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New rider...what is a good average speed?

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Road Cycling “It is by riding a bicycle that you learn the contours of a country best, since you have to sweat up the hills and coast down them. Thus you remember them as they actually are, while in a motor car only a high hill impresses you, and you have no such accurate remembrance of country you have driven through as you gain by riding a bicycle.” -- Ernest Hemingway

New rider...what is a good average speed?

Old 07-06-20, 01:04 PM
  #76  
jblackmd
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Originally Posted by tomato coupe View Post
Switch your bike computer to km/hr -- you'll feel better instantly.
haha... good one!
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Old 07-06-20, 01:07 PM
  #77  
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Originally Posted by jblackmd View Post
Hey, great post! Now I'm totally self-conscious about my pace. I was happy with 15... until now. Everything is flat where I live. No blazing fast downhills, no significant climbs. Oh well.
My sister moved to Sarasota. Once after a ride I'd done with 2000 feet of climbing I told her that this would have left me 1700 feet above the highest point in Florida.
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Old 07-06-20, 01:19 PM
  #78  
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Originally Posted by kosmo886 View Post
Sounds like I will be fine in most except for the whole learning how to ride in a group thing which is clearly important.
This can be less straightforward than you might imagine.

Basic problem is that people who are any good often avoid riding near those without group skills -- effectively putting the cyclists who are hardest to ride with safely together. You can mitigate risk considerably by choosing partners with level heads -- neither overly confident nor fearful, good self awareness, and willing to take time to figure things out.
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Old 07-06-20, 01:36 PM
  #79  
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Originally Posted by genejockey View Post
My sister moved to Sarasota. Once after a ride I'd done with 2000 feet of climbing I told her that this would have left me 1700 feet above the highest point in Florida.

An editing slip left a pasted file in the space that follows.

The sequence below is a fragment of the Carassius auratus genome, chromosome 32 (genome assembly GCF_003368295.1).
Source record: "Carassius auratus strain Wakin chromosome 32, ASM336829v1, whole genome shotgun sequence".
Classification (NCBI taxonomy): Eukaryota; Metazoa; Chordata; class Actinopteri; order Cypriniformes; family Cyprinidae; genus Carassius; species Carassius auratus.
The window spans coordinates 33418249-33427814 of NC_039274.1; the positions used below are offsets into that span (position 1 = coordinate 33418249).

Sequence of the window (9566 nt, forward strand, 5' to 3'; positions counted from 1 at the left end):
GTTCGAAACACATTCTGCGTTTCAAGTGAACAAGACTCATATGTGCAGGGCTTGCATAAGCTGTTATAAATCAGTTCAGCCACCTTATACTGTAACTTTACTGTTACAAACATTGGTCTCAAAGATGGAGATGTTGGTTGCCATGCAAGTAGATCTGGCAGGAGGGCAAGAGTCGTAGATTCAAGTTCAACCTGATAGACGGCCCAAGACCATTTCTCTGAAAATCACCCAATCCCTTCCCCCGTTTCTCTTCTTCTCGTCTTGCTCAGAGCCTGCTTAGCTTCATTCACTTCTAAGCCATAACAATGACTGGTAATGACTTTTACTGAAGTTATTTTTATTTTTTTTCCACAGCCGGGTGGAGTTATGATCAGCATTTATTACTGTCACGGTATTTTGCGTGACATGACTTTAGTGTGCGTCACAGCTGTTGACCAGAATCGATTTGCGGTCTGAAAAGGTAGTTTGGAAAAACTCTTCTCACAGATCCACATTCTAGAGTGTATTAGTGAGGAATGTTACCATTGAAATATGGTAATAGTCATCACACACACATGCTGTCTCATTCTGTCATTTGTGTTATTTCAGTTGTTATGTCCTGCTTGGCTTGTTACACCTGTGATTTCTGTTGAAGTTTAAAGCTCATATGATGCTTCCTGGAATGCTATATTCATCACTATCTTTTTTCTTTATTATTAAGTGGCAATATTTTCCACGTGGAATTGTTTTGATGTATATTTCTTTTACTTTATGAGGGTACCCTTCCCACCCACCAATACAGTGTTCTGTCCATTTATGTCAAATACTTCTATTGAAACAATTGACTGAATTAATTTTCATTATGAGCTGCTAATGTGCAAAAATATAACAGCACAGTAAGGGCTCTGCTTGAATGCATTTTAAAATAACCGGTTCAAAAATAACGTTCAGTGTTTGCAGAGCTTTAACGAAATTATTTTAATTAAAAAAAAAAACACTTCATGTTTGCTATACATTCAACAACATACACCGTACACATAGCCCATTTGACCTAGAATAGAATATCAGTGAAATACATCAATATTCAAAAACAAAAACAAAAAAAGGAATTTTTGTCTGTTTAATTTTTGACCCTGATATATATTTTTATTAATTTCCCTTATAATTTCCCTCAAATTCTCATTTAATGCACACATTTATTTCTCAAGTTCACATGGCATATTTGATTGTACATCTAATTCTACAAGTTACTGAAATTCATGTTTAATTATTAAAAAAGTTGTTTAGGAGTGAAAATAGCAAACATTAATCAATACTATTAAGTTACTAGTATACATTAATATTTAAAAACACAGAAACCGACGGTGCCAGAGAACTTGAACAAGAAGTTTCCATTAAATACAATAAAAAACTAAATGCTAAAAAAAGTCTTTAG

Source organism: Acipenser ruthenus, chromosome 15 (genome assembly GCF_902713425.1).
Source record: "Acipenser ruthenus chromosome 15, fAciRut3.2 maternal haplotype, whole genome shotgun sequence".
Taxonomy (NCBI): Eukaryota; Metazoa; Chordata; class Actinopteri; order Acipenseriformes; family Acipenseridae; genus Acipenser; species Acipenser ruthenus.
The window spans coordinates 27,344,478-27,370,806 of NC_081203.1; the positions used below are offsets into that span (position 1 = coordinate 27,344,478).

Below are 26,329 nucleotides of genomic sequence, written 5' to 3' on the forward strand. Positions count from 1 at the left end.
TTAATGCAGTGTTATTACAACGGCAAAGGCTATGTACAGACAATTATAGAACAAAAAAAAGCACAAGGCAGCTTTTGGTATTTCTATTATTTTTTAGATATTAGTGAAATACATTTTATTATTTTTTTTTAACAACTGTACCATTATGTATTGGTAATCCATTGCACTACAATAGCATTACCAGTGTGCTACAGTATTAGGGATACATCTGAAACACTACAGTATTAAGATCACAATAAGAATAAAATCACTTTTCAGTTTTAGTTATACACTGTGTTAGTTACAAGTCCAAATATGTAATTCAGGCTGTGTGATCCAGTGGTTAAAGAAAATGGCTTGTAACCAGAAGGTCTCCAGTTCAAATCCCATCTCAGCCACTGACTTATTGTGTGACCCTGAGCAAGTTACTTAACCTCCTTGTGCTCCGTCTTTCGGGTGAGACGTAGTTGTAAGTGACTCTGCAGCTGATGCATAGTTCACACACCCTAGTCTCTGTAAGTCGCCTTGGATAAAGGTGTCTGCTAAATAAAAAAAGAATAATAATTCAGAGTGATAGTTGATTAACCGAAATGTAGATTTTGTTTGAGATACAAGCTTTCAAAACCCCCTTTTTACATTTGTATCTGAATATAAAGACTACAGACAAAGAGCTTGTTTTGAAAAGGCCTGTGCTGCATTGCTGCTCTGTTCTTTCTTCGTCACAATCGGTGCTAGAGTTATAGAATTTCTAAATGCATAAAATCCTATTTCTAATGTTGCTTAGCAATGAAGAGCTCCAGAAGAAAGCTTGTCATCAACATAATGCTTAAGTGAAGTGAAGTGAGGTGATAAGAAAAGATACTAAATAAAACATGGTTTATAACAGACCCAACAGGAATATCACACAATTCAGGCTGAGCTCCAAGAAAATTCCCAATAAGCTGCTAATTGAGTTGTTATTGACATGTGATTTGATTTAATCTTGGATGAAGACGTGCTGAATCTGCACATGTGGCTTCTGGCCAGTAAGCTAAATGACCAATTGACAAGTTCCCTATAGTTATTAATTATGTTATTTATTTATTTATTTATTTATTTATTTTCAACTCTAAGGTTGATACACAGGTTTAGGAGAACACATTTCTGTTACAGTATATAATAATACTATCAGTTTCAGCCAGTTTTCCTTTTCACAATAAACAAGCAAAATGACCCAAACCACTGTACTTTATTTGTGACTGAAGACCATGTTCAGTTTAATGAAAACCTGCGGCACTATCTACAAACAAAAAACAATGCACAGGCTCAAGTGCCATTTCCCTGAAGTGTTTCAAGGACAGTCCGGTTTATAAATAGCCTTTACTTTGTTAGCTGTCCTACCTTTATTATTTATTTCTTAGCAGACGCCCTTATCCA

Pretty much!
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Old 07-06-20, 01:49 PM
  #80  
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Originally Posted by genejockey View Post
...this would have left me 1700 feet above the highest point in Florida.
Whoa. They have a bridge that's 300 feet above sea level?
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Old 07-06-20, 02:06 PM
  #81  
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Originally Posted by WhyFi View Post
Whoa. They have a bridge that's 300 feet above sea level?
Hey, don't laugh. My brother-in-law the speed skater practices in parking garages sometimes.
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Old 07-06-20, 02:52 PM
  #82  
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Originally Posted by Doge View Post
The is very high peak power, esp at 63 190 lb.
This morning I changed the Garmin to show power (I normally do not even look). I was curious what speed I'd hold on a flat (no noticeable wind help) section @265 W like the OP. Funny I can be very close guessing my kid, but little idea about me. I saw 21 mph and could vary from 20-22 on the same 265W by position. I found with my son we'd see 3-4 mph different at same power. I find holding power and adjusting things to see the speed increases more interesting than trying to achieve a power. Strava KOMs that show power show that it is often not W/Kg that do the best on other than hills.
I was doing some laps at the velodrome. One of my 15 minute intervals was 20mph on the nose. The average watts were 198 measured on an SRM Origin. I weigh 225lbs. I wonder if a fix gear is more efficient than a road bike when used on a velodrome?
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Old 07-06-20, 05:02 PM
  #83  
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Originally Posted by colnago62 View Post
I was doing some laps at the velodrome. One of my 15 minute intervals was 20mph on the nose. The average watts were 198 measured on an SRM Origin. I weigh 225lbs. I wonder if a fix gear is more efficient than a road bike when used on a velodrome?